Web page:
Sunday, November 30, 2014

The evolution of MadDesigns beadwork

I had an opportunity to consider my own personal evolution when asked the question in an online forum.

My first forays into bead weaving were amulet purses and although I made several I neither still have them or any photos.  Such is the early beading life when I wasn't teaching and didn't have to record everything I did.

I don't even know if these are represented in order, but I do know the top one, a bubble blower was very very early in my teaching career as were most of these pieces.  This whimsical little piece had a diachroic cab on the top which was glued to the top of a glass bottle cap.  On the inside of the cap I used my rudimentary wire skills to make a spiral at the top of the wire and a loop at the bottom.  The spiral was glued to the inside of the cap and became the bubble blower.  If you didn't get the pivot point of the connection quite right it would have a tendency to tip forward.  I would have been a better engineer today, but it's a fun piece.



This Bellisimo bead was done probably in 2000 or so on an Italian sail boat cruise down the coast of Italy.  It was also my first published piece in the Art and Elegance of Beadweaving by Carol Wilcox Wells.


Here you can see my freeform stage.  I was fond of making tendrils and folds and creating  really soft and fluid pieces.  I wish my illustration skills had been up to par at the time and I sometimes think I'd like to revisit these directions and share my techniques for this soft, fluid freeform work.



I especially love the colors and the dangles on this one.  It has a lot of movement when worn and I love that.


This piece belongs to daughter Casey and was designed to wear to a fancy opening of an eyebrow salon in Los Angeles.  She still has it and wears it!



Here is one of the original rings of saturn which became a favorite piece of mine and was the impetus for writing Beads in Motion.  Each of the rings spins around the center core.  And proves once and for all that I do know how to do peyote stitch.  And you thought I only knew right angle weave.


This piece amused me because I actually taught it and by todays standards it is pretty simple, but it was fun in it's day.  This you may recognize as the element from Romantica which I've used a lot in my design work.  It was first developed for Victoria to join the fans.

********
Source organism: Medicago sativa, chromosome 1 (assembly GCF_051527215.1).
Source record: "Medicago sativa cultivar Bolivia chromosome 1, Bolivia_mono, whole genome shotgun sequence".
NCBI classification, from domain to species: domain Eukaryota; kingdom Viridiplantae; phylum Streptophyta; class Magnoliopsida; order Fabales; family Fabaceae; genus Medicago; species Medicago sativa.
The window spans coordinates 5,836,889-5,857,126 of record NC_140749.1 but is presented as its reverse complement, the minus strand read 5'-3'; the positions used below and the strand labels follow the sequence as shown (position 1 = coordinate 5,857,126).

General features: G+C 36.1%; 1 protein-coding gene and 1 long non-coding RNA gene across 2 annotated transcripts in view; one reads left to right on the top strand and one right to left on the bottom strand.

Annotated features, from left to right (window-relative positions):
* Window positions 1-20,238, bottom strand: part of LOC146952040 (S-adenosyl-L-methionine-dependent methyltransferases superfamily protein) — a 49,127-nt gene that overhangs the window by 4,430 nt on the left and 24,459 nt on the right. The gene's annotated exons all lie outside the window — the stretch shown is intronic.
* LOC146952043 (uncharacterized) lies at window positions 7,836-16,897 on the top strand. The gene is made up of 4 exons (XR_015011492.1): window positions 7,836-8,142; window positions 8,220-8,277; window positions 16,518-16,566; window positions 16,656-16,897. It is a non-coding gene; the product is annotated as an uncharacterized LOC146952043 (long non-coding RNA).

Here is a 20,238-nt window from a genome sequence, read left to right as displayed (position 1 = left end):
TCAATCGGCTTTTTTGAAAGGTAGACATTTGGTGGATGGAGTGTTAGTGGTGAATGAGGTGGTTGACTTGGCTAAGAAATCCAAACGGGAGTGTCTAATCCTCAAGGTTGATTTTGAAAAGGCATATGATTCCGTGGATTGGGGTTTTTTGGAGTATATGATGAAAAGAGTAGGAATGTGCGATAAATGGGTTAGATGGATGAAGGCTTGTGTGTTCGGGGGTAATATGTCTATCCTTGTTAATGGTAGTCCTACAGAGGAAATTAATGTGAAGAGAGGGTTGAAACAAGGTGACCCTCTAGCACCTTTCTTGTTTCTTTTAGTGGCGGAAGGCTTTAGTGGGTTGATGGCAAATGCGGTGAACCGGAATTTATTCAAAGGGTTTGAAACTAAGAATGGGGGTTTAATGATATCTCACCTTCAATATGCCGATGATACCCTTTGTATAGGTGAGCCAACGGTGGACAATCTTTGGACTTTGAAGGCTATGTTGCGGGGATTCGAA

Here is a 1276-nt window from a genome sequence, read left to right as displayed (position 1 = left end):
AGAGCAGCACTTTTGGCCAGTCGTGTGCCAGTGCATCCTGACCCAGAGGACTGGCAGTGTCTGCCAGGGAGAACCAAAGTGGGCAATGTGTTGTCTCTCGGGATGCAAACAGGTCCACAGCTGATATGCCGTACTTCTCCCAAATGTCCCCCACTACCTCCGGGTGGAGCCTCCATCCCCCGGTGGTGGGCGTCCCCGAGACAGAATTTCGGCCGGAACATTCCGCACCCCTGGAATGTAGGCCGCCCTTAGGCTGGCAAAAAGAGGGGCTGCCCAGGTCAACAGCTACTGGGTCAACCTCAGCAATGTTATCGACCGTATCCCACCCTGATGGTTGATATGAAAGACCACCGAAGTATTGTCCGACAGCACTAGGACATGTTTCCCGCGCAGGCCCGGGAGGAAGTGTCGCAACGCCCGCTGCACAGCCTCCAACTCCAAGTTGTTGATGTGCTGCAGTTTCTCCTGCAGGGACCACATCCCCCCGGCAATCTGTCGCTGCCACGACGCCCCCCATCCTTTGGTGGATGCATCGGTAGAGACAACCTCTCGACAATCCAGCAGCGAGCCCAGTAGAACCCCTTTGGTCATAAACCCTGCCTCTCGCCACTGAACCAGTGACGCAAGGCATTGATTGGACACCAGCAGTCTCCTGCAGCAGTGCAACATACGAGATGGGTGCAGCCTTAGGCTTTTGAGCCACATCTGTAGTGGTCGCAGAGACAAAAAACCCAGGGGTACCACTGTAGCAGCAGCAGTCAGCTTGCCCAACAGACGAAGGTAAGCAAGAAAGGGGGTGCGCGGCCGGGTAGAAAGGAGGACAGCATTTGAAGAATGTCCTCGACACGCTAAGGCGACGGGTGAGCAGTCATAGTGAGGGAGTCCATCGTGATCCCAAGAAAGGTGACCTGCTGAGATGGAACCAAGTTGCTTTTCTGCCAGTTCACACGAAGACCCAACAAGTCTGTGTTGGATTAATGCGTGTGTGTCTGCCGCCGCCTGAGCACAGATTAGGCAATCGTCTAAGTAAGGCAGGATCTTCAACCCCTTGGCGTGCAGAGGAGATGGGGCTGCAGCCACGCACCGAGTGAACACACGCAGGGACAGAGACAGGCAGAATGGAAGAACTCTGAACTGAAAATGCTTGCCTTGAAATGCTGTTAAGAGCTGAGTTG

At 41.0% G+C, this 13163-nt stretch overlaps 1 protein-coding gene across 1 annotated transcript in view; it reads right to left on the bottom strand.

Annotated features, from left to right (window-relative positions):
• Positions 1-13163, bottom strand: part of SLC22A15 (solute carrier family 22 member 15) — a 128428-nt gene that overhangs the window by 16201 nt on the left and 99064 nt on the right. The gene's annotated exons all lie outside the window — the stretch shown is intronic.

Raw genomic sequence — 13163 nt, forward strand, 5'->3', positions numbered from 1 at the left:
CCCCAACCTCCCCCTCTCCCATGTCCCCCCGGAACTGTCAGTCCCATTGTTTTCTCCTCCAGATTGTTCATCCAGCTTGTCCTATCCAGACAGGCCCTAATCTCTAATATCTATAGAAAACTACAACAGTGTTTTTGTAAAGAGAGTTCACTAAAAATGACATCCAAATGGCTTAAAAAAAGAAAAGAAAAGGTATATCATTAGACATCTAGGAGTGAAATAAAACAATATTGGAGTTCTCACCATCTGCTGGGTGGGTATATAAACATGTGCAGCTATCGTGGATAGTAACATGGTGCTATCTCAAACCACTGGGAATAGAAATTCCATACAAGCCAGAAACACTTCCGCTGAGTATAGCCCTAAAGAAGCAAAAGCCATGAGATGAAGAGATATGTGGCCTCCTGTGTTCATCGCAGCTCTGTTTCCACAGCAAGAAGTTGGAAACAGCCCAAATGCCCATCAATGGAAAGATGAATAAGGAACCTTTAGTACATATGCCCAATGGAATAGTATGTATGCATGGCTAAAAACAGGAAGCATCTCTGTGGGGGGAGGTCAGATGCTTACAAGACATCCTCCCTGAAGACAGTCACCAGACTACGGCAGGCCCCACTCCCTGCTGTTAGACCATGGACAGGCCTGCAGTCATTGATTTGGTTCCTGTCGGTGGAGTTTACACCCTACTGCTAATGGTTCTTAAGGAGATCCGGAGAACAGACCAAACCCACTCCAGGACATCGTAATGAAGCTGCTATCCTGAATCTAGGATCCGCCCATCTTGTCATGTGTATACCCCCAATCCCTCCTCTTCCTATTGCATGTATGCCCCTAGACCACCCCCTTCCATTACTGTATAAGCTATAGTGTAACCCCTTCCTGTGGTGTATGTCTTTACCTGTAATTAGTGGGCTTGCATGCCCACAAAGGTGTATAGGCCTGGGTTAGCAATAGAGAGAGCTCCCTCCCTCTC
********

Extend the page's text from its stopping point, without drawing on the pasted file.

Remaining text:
Victoria I know dates to 2003 because I remember designing it when I was sitting on a couch in my Haarlem apartment in the Netherlands.  I was trying to do ndbele with some picots sticking out from the rope, but it didn't work out so I embellished the resulting points and this little four pointed shape was born.

That's todays walk down memory lane!   Some of my designs have stood the test of time and some had short life spans.  If I had to pick one to repeat here, I wouldn't mind making a new, modern, fresh version of Victoria.  I can see it in dark silvers with indigo crystals, and someday I may do that!


4 comments:

Lisa Knappenberger said...

I love your work. I have been a fan for several years now. I so enjoyed reading the history of each piece...could this have been just "Part One"...hint hint. Thanks so much for the inspiration you have given me over the years since I started beading.

Marcia DeCoster said...

Thank you Lisa, it is so lovely for you to take a moment to tell me that. Much appreciated!

Rita said...

I have admired your work for quite awhile. I think RAW is absolutely my favorite stitch, although I started with peyote. I have never tried the freeform peyote but, you make it look so fun and easy!

RavenBraid said...

The Victoria and Urchin Lariat kits were the ones that got away for me. I LOVE seeing it again in the purple and green! So pretty!